It was there on April 25, 1991, for his first major league start, pressed into service by a teammate's injury. It was a start where he pitched six sterling innings, never giving up a hit.
It was there on Sept. 8, 1993, when he told his manager he would pitch a four-hit shutout, then gave up one run, but no hits, accomplishing the no-hitter he'd missed out on two years earlier.
It was there 331 times during his career, including each of his 20 wins for St. Louis in 2000.
It was also there June 26, 2002. Announced on the Busch Stadium scoreboard as that day's starter was Kile. This was his memorial service. Kile passed away four days earlier of a heart attack.
That day, former Astro teammate Pete Harnisch told of mobbing Kile on the mound after his no-hitter. It was Harnisch's personal greatest thrill as a player, playing in Kile's no-hitter, according to an MLB.com account.
But, Harnisch said, according to MLB.com, Kile was more than a teammate.
"I had a teammate, a golf partner, very soon a friend, a roommate and finally a brother," Harnisch said at the service. "That was the natural progression with Darryl: teammate to brother. I don't know if it was his good nature, sensitivity, dependability or caring. I'm sure it was all those things that made our relationship so strong."
Kile was taken by the Astros in 1987 out of high school, after each team passed on him through 29 rounds. He made AA Columbus, Ga., in 1989 and AAA Tucson that same year, the late draft pick becoming a top prospect.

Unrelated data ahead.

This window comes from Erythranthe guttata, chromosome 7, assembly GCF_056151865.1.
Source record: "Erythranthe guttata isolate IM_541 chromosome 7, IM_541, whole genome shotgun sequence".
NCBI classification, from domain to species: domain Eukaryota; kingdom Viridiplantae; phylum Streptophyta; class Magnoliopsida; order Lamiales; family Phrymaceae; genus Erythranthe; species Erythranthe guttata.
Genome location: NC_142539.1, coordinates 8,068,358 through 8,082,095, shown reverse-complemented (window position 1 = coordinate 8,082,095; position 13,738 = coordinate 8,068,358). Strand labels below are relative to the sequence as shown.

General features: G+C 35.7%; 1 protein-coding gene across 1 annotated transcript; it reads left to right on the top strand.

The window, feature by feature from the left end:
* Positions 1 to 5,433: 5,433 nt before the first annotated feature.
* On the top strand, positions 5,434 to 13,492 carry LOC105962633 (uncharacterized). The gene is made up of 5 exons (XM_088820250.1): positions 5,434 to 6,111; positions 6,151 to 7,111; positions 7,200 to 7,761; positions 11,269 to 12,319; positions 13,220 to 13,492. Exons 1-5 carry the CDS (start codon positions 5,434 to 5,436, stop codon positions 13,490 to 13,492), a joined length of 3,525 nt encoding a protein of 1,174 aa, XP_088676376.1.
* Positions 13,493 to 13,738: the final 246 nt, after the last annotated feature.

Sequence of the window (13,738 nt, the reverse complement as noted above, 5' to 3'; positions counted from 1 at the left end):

He made Houston that April in 1991. His first start came as Mark Portugal was injured.
The 22-year-old right hander tossed 65 pitches over six innings. He never came close to giving up a hit before manager Art Howe pulled his young pitcher. The Astrodome crowed booed.
"I wanted to stay in the game and I wanted to win the game," Kile told reporters afterward in a wire account, "but I haven't thrown that much in a long time so he did what he thought was best for me and the team."
Howe wouldn't be so cautious two years later.
"It was the best control I've had," Kile told reporters after he no-hit the Mets in 1993. "When I did make a mistake, my teammates were there to make the out. A lot of luck goes into a no-hitter."
Kile stayed with Houston through 1997, winning 19 his final year. He signed with the Rockies that off season. He stayed two lackluster years in Colorado before being traded to St. Louis and regaining his old form. He won 20 his first year as a Cardinal, 16 the next.
He had five wins in 2002 when the Cardinals visited Chicago June 22. Two hours before gametime, Kile's teammates realized he wasn't there. Kile was soon found, passed away in his hotel room.
"Our club is just totally staggered, I mean, devastated,'' Cardinals manager Tony La Russa told reporters that day, wiping away tears. "You guys know what a pro he is.''
At the Busch Stadium memorial service, former Cardinals pitcher Rick Horton, of the St. Louis chapter of Baseball Chapel, described Kile, DK, according to the MLB.com account, as "a devoted husband, father, professional through and through."
"In the clubhouse and on this field, DK has impacted so many people in a powerful way," Horton said. "And that's why so many are gathered here this afternoon."
- The Fort Scott Tribine, Associated Press, April 26, 1991: Astros nip Reds in 13 innings
- Ludington Daily News, Associated Press, Sept. 9, 1993: Houston's Darryl Kile hurls no-hitter at Mets
- ESPN.com, Associated Press, June 22, 2002: Cardinals' hurler Kile dead at 33
- MLB.com, June 26, 2002: Memorial service for Darryl Kile held at Busch Stadium
Cards Reviewed: 116/880 - 13.2%
Made the Majors: 75 - 65%
Never Made the Majors: 41 - 35%
5+ Seasons in the Majors: 31
10+ Seasons in the Minors: 42